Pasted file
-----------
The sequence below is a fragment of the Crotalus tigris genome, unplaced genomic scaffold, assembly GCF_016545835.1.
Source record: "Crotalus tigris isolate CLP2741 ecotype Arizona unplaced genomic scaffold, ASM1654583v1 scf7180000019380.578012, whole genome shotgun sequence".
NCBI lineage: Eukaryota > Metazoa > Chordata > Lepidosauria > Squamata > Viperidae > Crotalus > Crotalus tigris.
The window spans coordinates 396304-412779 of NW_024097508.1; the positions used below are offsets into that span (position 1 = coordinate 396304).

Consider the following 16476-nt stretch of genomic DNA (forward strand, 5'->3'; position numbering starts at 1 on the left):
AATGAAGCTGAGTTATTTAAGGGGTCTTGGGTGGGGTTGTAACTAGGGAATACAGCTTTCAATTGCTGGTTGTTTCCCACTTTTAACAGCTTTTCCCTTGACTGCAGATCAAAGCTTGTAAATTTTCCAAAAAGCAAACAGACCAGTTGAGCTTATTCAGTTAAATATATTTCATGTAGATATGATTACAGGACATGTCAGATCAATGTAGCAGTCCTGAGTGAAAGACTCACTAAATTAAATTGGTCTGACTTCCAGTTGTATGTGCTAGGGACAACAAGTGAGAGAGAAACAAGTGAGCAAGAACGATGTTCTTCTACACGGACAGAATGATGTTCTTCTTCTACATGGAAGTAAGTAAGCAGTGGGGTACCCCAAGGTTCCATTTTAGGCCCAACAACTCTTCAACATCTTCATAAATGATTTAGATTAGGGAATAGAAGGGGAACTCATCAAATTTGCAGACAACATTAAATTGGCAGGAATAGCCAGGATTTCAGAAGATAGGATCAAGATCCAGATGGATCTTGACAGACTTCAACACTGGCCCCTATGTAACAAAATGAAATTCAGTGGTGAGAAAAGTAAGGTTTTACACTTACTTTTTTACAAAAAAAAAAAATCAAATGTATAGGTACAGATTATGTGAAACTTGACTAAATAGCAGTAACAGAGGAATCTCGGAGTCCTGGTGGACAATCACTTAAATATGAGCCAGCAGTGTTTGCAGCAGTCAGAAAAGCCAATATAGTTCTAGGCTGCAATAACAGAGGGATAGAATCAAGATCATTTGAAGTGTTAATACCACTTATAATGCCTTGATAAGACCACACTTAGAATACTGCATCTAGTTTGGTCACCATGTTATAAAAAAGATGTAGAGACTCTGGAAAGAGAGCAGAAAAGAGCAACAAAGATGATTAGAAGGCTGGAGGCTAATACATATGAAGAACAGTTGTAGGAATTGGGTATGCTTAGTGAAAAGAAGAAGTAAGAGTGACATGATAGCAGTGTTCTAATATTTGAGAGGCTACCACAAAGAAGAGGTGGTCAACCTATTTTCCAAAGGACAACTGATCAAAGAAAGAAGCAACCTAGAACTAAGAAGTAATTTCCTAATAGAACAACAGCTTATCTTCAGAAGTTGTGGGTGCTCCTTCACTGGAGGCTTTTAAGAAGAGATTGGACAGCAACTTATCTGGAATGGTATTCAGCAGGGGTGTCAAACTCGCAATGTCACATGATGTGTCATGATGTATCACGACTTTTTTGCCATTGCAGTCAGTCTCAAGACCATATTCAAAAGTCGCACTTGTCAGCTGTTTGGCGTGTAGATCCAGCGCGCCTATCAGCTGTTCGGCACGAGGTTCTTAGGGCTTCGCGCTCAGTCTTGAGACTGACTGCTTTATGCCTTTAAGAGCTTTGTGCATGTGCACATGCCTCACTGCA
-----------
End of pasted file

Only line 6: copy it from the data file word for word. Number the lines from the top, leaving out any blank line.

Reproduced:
AATGAAGCTGAGTTATTTAAGGGGTCTTGGGTGGGGTTGTAACTAGGGAATACAGCTTTCAATTGCTGGTTGTTTCCCACTTTTAACAGCTTTTCCCTTGACTGCAGATCAAAGCTTGTAAATTTTCCAAAAAGCAAACAGACCAGTTGAGCTTATTCAGTTAAATATATTTCATGTAGATATGATTACAGGACATGTCAGATCAATGTAGCAGTCCTGAGTGAAAGACTCACTAAATTAAATTGGTCTGACTTCCAGTTGTATGTGCTAGGGACAACAAGTGAGAGAGAAACAAGTGAGCAAGAACGATGTTCTTCTACACGGACAGAATGATGTTCTTCTTCTACATGGAAGTAAGTAAGCAGTGGGGTACCCCAAGGTTCCATTTTAGGCCCAACAACTCTTCAACATCTTCATAAATGATTTAGATTAGGGAATAGAAGGGGAACTCATCAAATTTGCAGACAACATTAAATTGGCAGGAATAGCCAGGATTTCAGAAGATAGGATCAAGATCCAGATGGATCTTGACAGACTTCAACACTGGCCCCTATGTAACAAAATGAAATTCAGTGGTGAGAAAAGTAAGGTTTTACACTTACTTTTTTACAAAAAAAAAAAATCAAATGTATAGGTACAGATTATGTGAAACTTGACTAAATAGCAGTAACAGAGGAATCTCGGAGTCCTGGTGGACAATCACTTAAATATGAGCCAGCAGTGTTTGCAGCAGTCAGAAAAGCCAATATAGTTCTAGGCTGCAATAACAGAGGGATAGAATCAAGATCATTTGAAGTGTTAATACCACTTATAATGCCTTGATAAGACCACACTTAGAATACTGCATCTAGTTTGGTCACCATGTTATAAAAAAGATGTAGAGACTCTGGAAAGAGAGCAGAAAAGAGCAACAAAGATGATTAGAAGGCTGGAGGCTAATACATATGAAGAACAGTTGTAGGAATTGGGTATGCTTAGTGAAAAGAAGAAGTAAGAGTGACATGATAGCAGTGTTCTAATATTTGAGAGGCTACCACAAAGAAGAGGTGGTCAACCTATTTTCCAAAGGACAACTGATCAAAGAAAGAAGCAACCTAGAACTAAGAAGTAATTTCCTAATAGAACAACAGCTTATCTTCAGAAGTTGTGGGTGCTCCTTCACTGGAGGCTTTTAAGAAGAGATTGGACAGCAACTTATCTGGAATGGTATTCAGCAGGGGTGTCAAACTCGCAATGTCACATGATGTGTCATGATGTATCACGACTTTTTTGCCATTGCAGTCAGTCTCAAGACCATATTCAAAAGTCGCACTTGTCAGCTGTTTGGCGTGTAGATCCAGCGCGCCTATCAGCTGTTCGGCACGAGGTTCTTAGGGCTTCGCGCTCAGTCTTGAGACTGACTGCTTTATGCCTTTAAGAGCTTTGTGCATGTGCACATGCCTCACTGCA